Why should you visit a traditional hammam
A visit to a traditional bathhouse is a refreshing experience. Not only will it leave you feeling silky smooth, but public hammams are one of the best ways to experience Moroccan culture.
Most towns have a public hammam and you should ask your hostel, waiter, taxi driver, or anyone local for the address of one. The two that I visited had certain hours for men and women, however there are some gender-exclusive hammams.
There are many tourist-driven, expensive and extravagant spas offering the experience of a local hammam, but nothing beats the real thing.
So, what are you waiting for?
WHAT TO BRING
Besides what you would usually bring to the shower, make sure you have a scrub glove (kiis), small jug (you can usually borrow one if not), and sabon beldi, a gooey olive oil soap. You can pick this up in most shops, stalls and at some hammams themselves.
WHERE TO GO
If you’re in Fez, Hammam Sidi Azouz which sits opposite Hôtel Lamrani on Talâa Seghira is a great option. We also tried a second public hammam in Marrakech which was located down Rue Riad Zitoun el Jdid, but the name escapes me.
WHAT TO EXPECT
Most hammams are unassuming buildings on the outside and you can usually spot them by a man or woman standing at the entrance. You can expect to pay 10Dirham for entry and then a further 20Dirham plus for a massage from a staff member, or in some cases, fellow bath-goer!
Women are predominantly topless or but some bare all and bring with them a mat to sit on in the baths for hygiene reasons.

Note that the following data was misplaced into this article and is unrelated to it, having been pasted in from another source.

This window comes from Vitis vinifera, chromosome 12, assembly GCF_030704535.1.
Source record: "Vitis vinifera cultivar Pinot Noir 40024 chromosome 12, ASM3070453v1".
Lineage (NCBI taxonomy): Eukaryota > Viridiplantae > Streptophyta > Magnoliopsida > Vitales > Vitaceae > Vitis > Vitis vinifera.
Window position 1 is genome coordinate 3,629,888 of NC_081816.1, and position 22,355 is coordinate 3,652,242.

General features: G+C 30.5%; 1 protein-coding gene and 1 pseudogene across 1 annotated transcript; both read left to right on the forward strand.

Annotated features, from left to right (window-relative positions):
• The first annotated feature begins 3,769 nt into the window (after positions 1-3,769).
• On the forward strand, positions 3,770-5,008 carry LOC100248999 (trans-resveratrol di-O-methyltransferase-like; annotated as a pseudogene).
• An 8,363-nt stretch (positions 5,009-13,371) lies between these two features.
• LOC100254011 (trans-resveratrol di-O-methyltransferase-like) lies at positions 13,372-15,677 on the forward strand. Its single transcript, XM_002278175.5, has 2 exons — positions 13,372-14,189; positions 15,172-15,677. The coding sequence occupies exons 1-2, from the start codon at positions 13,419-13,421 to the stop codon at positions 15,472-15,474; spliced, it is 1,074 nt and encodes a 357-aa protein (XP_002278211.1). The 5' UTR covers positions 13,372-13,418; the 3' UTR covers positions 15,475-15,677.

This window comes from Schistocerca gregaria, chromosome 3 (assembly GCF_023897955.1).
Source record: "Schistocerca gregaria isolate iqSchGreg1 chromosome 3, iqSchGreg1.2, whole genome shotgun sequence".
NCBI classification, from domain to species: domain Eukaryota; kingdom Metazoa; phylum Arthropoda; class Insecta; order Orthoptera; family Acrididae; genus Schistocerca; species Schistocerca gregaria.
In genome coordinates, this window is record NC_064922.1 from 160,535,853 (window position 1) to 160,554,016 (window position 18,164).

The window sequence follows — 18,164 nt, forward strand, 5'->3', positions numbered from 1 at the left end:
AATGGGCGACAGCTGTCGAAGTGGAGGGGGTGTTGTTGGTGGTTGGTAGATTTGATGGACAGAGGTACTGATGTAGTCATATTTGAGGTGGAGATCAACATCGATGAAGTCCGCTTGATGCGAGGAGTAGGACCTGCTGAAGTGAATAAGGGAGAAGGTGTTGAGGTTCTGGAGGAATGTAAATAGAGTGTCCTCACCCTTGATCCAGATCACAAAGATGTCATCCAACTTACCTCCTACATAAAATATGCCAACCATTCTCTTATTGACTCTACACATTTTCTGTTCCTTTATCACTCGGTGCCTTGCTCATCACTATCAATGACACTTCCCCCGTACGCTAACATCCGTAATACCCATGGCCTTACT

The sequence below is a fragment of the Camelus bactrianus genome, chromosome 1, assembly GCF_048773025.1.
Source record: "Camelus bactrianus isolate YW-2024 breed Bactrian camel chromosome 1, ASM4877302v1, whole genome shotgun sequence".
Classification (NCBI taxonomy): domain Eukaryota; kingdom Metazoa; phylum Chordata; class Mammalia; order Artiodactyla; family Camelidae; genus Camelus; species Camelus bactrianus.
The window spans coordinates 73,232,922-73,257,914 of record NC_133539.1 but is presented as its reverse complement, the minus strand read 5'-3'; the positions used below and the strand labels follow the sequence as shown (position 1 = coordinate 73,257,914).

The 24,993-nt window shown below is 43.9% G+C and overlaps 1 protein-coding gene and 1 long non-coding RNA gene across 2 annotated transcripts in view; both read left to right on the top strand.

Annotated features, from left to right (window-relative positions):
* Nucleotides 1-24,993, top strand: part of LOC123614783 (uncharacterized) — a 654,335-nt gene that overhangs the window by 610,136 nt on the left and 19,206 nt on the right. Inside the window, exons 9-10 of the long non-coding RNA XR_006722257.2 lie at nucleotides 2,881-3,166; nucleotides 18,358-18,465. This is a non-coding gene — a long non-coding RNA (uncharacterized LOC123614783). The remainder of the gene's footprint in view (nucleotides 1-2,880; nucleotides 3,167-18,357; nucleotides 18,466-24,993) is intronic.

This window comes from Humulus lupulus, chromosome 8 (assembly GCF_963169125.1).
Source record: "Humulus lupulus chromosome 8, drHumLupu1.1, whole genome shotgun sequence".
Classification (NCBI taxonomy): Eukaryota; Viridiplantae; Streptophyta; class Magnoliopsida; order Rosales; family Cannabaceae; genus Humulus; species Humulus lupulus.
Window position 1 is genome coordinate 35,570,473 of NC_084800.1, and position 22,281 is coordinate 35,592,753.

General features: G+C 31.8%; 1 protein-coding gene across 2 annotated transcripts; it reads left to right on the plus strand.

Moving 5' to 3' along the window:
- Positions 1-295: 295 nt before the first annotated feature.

You will find that the hammam is a hubbub of chatter as many Moroccans use this time to catch up with friends, family and generally have a gossip! It is common to see pairs or groups of people scrubbing each other too; if someone offers to scrub you they are likely to expect the same in return.
Once I got over the fact that I was standing in my pants in a room full of women who I had never met before, I embraced the experience.
The first room is warm, and allows your body to become accustomed to the heat. Two buckets, one of warm and one of cold water, can be used to wash the floor that you’ll sit on and also yourself.
Sitting in the second, hotter room allows your pores to open and all those nasties to escape your skin. It’s best to tolerate the heat instead of dowsing yourself with cold water.
In the warm room again, wash your hair and body thoroughly. This is where you will usually use your scrub, olive oil soap and receive a massage if you wish. If you do receive a massage, expect all nooks and crannies to be scrubbed clean by a half naked woman who will scrape all that dead skin off. It may be painful, but it really does feel amazing afterwards. Use your second bucket of water to rinse yourself before heading into the cold room.
This is a chance to get your body used to cooler temperatures and relax, and have a shower if the hammam has them.
It is customary to tip the lady in the changing room if she has looked after valuables for you, as most hammams do not have lockers and people do not bring expensive items.
The authenticity of the experience, especially at the hammam in Fez, was a highlight of my entire trip to Morocco. I’d advise everyone to give a local, public hammam a go (you can always visit a spa when you're home!)